How to Choose Snowboard Bindings
Updated: 5 days ago
Snowboard bindings are an important gear that connects boards to boots.
For boards and boots, choose flex to suit your snowboarding style,
Similarly, bindings need to be selected according to the board and boots.
When choosing a binding, it's a good idea to choose one that specifically suits your boots.
Types of Snowboard Bindings
Strap in Bindings
These most common type of snowboard binding. Perhaps 90% of the current binding market is in this style. They're easy to use, secure, and responsive and have been the standard for ages. Just slide your foot in, tighten the straps and you're ready to go.
Well-known binding brands include Burton, Union and Flux. Salomon, K2 and Ride are also popular.
Rear entry bindings can be identified by the reinforced highback and single strap at the toe. The highback of these bindings will pop open, you slide your foot into the strap and then close the highback onto your boot.
The most famous brand for this type of binding is FLOW.
Burton Step-On Bindings
The Burton Step On Bindings get you snowboarding quick. It will be future system.
They require the Burton Step On boots and allow you to easily slide your boot in and click your heel into place. DC shoes has also released step on boots, and there are signs that this system will spread to other boot brands in the future.
It's a very useful new system and getting very popular now. But some people say the boots are stiff or my toes is hurt. I recommend put on your boots at the shop and make sure it fits your feet before you buy.
Usually, people who are accustomed to wearing bindings take less than 10 seconds. The step-on system can be installed in about 2 seconds.
Many people consider purchasing because of the speed of attachment and detachment, but in reality it only differs by about 8 seconds. When you put on the binding, you need to sit on the snow or bend down, but with the step-on system, that hassle is eliminated. I think that is the good point of this system.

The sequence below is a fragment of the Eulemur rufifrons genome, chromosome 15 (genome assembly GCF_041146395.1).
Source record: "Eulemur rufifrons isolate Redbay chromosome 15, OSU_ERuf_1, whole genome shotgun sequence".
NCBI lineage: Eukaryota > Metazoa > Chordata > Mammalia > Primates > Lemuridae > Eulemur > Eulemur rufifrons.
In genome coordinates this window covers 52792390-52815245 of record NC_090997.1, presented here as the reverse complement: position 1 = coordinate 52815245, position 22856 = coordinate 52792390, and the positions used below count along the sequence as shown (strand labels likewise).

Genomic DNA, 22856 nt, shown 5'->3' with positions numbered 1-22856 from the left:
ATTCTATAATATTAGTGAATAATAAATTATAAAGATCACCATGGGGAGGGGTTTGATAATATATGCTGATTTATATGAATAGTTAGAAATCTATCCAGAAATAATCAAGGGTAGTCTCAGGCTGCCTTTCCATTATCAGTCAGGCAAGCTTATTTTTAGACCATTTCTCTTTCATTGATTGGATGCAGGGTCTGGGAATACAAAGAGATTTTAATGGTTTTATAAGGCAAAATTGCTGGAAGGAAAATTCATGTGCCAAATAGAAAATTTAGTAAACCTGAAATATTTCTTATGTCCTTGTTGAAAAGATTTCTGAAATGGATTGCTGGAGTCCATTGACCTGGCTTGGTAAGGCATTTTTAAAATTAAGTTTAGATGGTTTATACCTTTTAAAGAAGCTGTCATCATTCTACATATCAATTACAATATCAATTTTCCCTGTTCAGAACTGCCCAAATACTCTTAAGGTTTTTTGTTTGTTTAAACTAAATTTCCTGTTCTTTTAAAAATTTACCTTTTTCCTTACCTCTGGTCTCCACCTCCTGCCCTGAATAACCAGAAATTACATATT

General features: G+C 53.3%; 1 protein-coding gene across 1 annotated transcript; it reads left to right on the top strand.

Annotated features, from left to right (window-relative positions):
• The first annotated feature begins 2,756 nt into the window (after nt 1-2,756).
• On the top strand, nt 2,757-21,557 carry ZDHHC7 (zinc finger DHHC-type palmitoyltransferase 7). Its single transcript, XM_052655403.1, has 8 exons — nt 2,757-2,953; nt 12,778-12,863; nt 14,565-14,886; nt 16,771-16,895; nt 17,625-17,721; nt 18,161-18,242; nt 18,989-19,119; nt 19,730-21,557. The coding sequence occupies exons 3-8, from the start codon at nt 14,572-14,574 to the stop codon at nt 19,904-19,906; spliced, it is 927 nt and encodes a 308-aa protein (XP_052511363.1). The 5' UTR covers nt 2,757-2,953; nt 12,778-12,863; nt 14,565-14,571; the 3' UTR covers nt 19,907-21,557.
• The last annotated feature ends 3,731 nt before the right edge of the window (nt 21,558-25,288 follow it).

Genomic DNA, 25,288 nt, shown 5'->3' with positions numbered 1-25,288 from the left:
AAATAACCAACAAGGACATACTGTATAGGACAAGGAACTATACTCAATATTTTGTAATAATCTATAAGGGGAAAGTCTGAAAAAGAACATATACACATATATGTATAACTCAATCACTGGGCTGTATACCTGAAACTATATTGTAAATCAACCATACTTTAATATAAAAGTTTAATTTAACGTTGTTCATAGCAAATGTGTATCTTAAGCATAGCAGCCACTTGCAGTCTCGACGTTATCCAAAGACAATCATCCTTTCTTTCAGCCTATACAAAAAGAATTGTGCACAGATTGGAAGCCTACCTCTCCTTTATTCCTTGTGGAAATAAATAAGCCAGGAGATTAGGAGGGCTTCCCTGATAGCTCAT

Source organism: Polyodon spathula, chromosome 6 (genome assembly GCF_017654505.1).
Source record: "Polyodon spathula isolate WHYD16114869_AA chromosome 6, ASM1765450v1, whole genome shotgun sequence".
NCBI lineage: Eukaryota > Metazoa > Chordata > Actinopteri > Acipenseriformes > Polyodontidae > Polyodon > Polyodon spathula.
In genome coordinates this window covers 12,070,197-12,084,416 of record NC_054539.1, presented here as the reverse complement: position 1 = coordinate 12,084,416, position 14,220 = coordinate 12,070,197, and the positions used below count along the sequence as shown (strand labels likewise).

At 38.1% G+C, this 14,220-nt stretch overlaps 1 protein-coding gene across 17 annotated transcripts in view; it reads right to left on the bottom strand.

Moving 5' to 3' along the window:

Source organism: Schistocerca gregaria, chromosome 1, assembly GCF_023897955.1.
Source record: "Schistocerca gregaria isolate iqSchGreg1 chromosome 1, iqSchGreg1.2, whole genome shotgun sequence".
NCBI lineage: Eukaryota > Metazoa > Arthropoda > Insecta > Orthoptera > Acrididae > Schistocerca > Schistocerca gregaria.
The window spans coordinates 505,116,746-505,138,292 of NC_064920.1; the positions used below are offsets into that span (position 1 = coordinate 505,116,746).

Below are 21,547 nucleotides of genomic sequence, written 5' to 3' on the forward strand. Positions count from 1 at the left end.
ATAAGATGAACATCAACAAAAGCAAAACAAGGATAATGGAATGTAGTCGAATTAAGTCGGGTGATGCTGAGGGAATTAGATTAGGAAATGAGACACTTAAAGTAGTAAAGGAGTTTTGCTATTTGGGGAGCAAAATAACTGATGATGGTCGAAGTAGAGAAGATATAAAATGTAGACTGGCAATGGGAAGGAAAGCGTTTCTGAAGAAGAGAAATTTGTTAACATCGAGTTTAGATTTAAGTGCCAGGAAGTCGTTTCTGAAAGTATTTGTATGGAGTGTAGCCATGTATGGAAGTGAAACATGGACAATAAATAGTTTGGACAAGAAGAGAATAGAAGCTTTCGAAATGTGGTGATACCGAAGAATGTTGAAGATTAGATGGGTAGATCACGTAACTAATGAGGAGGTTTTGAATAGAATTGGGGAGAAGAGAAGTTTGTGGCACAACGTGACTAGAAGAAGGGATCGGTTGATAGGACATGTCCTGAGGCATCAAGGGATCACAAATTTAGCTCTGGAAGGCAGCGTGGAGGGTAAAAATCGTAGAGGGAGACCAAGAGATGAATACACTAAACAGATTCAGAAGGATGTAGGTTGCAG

Snowboard Binding Components
Compatibility between boots and bindings
It is not well known, different boot brand and binding brand may not fit well.
In some cases, the sole of the boot is too big and gets caught every time it is attached to the binding.
So take your boots to the store and see if they fit the bindings you're about to buy.
If you have the same brand of boots and bindings, that's fine.
If the boots and bindings go well together, the boots won't move when worn.
For example Burton Boots Good compatibility Bindings are: Burton(best match!), Flux, Union, Now, Salomon Salomon Boots Good compatibility Bindings are: Salomon(best match!), Flux, Union, Now, be careful Burton Bindings it might be too small for Salomon boots Deeluxe Boots Good compatibility Bindings are: Union(best match!), Burton, Flux, Now, Salomon
There are roughly divided into three types: soft, medium, and stiff.
Stiff bindings are suitable for high speed riding. The soft bindings also make your ankles easy to move and are ideal for freestyle. Boots are as stiff as bindings, so it's a good idea to choose a binding that matches the hardness of your boots.
4x4 or Channel System Snowboard Mounting Patterns
Many snowboard brands use a 4x4 mounting pattern.
However, Burton and Endeavor Snowboards use a channel system.
Faster, easier and designed to help dial-in the perfect stance for you. You can finely adjust the stance width and angle.
However, since it is fastened with two screws, it is necessary to check the looseness of the screws frequently.
The channel is designed to be compatible with most major bindings. Many people think that channels only attach Burton bindings, but in reality is not only Burton even Union and Flux can use it.
4x4 is a popular system that has been around for a long time.
Fasten one binding with four screws.
Many people find it more secure than a two-screw channel.
You cannot fine-tune the stance width compared to the channel.
All major bindings and settings are possible.